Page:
# Count cells that are not blank

=COUNTA(range)

To count cells that are not blank in a range, you can use the COUNTA function. In the example shown, D5 contains this formula:

=COUNTA(B5:B9)

### How this formula works

COUNTA is fully automatic. When given a range of cells, it returns a count of cells that contain numbers, text, logical values, and errors. Empty cells are ignored.

### With COUNTIF and COUNTIFS

To count non-blank cells with the COUNTIF function, you can use a formula like this:

=COUNTIF(range,"<>")

This same approach can be extended with the COUNTIFS function like this:

=COUNTIFS(rng1,">100",rng2,"<>")

Here we counting cells when the value in **rng1** is greater than 100 __and__ **rng2** is not blank.

See also: 50 examples of formula criteria.

### Count cells with at least one character

One problem with COUNTA is that it will also count empty strings returned by formulas (=""). If you run into this problem, you can use a formula like this:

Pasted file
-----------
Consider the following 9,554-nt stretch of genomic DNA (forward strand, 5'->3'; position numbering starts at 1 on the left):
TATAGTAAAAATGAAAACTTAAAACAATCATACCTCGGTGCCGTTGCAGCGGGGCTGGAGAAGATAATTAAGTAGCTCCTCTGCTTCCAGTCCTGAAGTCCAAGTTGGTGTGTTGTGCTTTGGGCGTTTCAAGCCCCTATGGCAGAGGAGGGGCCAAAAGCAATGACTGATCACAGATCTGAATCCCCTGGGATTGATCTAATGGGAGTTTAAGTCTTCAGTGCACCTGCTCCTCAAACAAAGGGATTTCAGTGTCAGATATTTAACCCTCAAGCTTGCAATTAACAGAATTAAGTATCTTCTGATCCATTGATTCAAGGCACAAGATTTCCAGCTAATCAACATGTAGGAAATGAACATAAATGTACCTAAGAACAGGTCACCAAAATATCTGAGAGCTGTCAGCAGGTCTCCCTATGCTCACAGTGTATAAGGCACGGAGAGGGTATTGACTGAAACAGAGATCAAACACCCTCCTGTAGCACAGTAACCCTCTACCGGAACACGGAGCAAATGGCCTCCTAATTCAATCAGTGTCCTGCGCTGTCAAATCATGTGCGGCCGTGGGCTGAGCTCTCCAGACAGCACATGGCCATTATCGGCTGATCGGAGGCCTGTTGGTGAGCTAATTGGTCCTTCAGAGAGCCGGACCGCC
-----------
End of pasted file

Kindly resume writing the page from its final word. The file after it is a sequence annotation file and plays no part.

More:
=SUMPRODUCT(--(LEN(A1:A100)>0))

Here, the LEN function returns a character count for each cell in the range, which is then compared to zero with the greater than operator (>). This expression returns TRUE for cells that contain at least 1 character, and FALSE for others. The double-negative (--) is used to coerce the TRUE/FALSE values to ones and zeros, and the SUMPRODUCT function returns the sum.

### Count blank cells

To count cells that *are blank*, you can use the COUNTBLANK function like so:

=COUNTBLANK(B4:B9)

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